Wheaton College case undermines Hobby Lobby

Just when we all were trying to understand the thinking of the U.S. Supreme Court in the case of Burwell v. Hobby Lobby, along comes Wheaton College v. Burwell and the Court undermines its own jurisprudence in the earlier case.

To review the facts: The Patient Protection and Affordable Care Act (ACA or “Obamacare”) requires employer group health insurance to cover contraceptive services. Recognizing the sincerity of some persons opposing such services, the government created exceptions for churches and for any charitable religious nonprofit that signs a Form 700 certifying its status and objection. Fair enough.

In Burwell v. Hobby Lobby, the Supreme Court ruled that it would be a “substantial burden” on the religious freedoms of “closely held” for-profit companies to require them to include contraceptives in their employee health care plans. The government, however, should use the “least restrictive alternative,” which the Court said would be met by signing a certifying Form 700, and allowing other insurers to step in to provide the coverage, thus “working around” (avoiding) the ACA law.

Now along comes Wheaton College, an evangelical Protestant liberal arts college in Illinois, which objects even to signing the form, arguing that even the “workaround” solution violates their religious liberty under the Religious Freedom Restoration Act of 1993, which applies to “Persons,” because that would encourage other insurers to cover birth control services which Wheaton College claims to oppose. Consequently, Wheaton requested the Court to issue an injunction against implementation of the law.

Appallingly, the Supreme Court backed away from its solution to Hobby Lobby and granted Wheaton’s request, announcing as it did so, that the same “workaround” the Court had so recently praised was also presumably unconstitutional, as it burdens the “religious freedom” of religious employers who oppose birth control not just for themselves, but for anybody else. So said the all-male majority.

This nearly unbelievable Court decision has given rise to a 16-page “barnstorming” dissent by the three women justices on the Court, Sonia Sotomayor, Ruth Bader Ginsburg and Elena Kagan. (And there’s no “War on Women” in this country?) No doubt oceans of printer’s ink will now be spilt on what is or is not a “substantial burden.” But if you ask me, the Court has lost sight of the forest for the trees.

In Wheaton, the Seventh Circuit Court raised a very convincing analogy: Suppose in wartime a Quaker, that is to say a truly “religious person” opposed to all wars, whether personally waged or waged by anyone else, receives a draft registration notice. He or she is required by law to register for the draft. The Quaker is obliged to sign a form certifying that he or she is a conscientious objector and that total pacifism is a tenet of the Quaker religion. In what way does merely signing the form violate the Quaker’s “free exercise of religion”? So, how does signing a form violate Wheaton College’s “free exercise of religion”?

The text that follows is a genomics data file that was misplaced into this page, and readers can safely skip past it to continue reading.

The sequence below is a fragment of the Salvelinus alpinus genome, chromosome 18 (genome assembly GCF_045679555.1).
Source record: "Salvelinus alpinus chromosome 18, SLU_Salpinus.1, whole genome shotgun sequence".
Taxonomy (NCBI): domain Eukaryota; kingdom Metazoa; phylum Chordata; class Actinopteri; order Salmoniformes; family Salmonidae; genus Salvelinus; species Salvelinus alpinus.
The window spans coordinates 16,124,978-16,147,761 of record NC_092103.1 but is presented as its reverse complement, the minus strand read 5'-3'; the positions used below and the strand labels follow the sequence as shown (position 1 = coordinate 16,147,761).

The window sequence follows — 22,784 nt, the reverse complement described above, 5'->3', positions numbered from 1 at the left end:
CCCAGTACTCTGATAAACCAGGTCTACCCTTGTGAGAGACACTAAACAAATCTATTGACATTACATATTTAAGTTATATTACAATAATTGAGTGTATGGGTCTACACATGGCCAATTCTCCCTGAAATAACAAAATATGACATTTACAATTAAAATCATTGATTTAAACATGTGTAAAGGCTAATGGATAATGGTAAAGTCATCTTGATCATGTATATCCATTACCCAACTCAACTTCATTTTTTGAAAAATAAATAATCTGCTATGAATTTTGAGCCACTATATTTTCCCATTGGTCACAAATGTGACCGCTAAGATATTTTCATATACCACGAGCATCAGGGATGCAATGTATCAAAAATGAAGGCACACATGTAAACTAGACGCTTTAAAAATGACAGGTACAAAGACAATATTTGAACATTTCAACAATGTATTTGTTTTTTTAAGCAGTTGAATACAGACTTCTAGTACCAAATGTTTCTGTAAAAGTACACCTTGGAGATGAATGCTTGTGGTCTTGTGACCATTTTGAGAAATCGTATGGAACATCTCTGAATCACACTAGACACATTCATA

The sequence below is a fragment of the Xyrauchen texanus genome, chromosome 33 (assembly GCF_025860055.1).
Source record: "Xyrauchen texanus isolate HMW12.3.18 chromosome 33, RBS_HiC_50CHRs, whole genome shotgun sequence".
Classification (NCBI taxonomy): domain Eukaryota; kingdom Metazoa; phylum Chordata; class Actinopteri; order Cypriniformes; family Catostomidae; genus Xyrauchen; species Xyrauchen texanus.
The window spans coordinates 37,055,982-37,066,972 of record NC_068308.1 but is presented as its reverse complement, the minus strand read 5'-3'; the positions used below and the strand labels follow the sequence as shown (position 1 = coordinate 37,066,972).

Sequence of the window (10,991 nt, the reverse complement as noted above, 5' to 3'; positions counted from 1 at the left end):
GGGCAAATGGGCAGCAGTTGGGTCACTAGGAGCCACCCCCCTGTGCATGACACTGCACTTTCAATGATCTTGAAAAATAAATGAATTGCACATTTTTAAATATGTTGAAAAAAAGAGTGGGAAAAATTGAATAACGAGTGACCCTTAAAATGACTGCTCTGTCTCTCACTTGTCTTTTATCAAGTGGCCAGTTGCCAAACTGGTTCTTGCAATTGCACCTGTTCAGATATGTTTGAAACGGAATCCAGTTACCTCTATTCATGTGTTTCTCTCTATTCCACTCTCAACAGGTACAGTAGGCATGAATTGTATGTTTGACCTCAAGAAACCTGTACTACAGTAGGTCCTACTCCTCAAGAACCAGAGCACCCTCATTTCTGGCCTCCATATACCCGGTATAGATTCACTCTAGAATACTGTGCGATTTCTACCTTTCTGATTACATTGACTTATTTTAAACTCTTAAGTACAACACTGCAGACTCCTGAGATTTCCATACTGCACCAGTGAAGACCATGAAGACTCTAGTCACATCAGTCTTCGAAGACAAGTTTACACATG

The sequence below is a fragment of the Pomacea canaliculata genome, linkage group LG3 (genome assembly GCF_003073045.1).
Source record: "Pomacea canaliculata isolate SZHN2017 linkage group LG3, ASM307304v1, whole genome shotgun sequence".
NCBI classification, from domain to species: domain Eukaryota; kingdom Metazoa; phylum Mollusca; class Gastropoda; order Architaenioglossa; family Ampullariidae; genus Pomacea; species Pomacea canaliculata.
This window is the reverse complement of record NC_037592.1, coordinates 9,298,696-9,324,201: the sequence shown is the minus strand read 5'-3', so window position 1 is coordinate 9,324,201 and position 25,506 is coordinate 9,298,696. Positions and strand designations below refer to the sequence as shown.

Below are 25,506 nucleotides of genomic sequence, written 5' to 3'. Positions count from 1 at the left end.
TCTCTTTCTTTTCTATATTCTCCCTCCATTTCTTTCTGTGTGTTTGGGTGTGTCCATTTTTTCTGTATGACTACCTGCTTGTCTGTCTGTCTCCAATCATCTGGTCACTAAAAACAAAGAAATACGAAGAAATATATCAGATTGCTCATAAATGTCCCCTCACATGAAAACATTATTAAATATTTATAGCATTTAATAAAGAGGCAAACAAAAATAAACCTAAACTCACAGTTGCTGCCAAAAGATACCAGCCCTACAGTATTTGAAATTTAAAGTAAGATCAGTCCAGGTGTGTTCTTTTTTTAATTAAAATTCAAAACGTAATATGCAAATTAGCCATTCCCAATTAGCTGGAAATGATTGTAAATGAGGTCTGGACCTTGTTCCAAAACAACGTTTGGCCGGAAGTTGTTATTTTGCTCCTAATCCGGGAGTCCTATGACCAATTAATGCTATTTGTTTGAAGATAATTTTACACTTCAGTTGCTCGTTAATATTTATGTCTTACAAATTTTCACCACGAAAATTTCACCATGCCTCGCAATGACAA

Suppose further that on leaving the Draft Office, the Quaker is told by the draft officer, “Of course, this means we’ll have to draft someone in place of you.” (This is the “workaround” solution: Someone else will do it.) Now, according to Wheaton, the mere fact of signing off for oneself has the effect of forcing the next person to violate the Quaker’s own religious objection to all wars by anybody, regardless of the beliefs of that next person. What if the next person’s religious belief includes commitment to defense of country? Why should Wheaton College or any other employer have the right to impose their own beliefs on their employees who may believe that, as part of our Scriptural “dominion” over the Earth, we have a religious obligation not to overpopulate the planet?

In Hobby Lobby, the Supreme Court seems to assert that a for-profit business that is “closely held” by a few billionaires should have the right to impose their own personal beliefs and prejudices on their more numerous employees, who are real “persons” with real “religious beliefs” in the constitutional sense. Nothing in our Constitution remotely suggests that billionaires have more “religious rights,” or “beliefs” than other persons. So where and how did the Court cook up such an undemocratic idea?

There’s an even greater basic error in the Supreme Court’s thinking, in both Hobby Lobby and Wheaton College. The Constitutional guarantee of “free exercise of religion,” like constitutionally protected free speech, is a right of real flesh and blood human “persons,” not an artificial legal entity such as a corporation. For-profit corporations don’t have “religious beliefs.” The very reason the framers of our Constitution specified “persons” was precisely to distinguish “persons” from corporations. Furthermore, corporations are nowhere mentioned in the U.S. Constitution, or in the writings of any of the framers or signatories.

The Supreme Court got this dead wrong from the beginning in Citizens United and will go on making a mess of constitutional interpretation because their thinking is based on an utterly false premise. When you get up in the morning and start buttoning your shirt with the wrong button and button hole, you’ll find that even if you button all the rest of the buttons in correct order, you’ll still end up with the wrong result.

There’s no way the Supreme Court’s approach can deal with complex issues like Affordable Health Care, and the need, as the Constitution puts it, “to establish justice” for all Americans. It’s high time to read and think about what the Constitution actually says and means.

Anthony Piel is a former director and general legal counsel of the World Health Organization.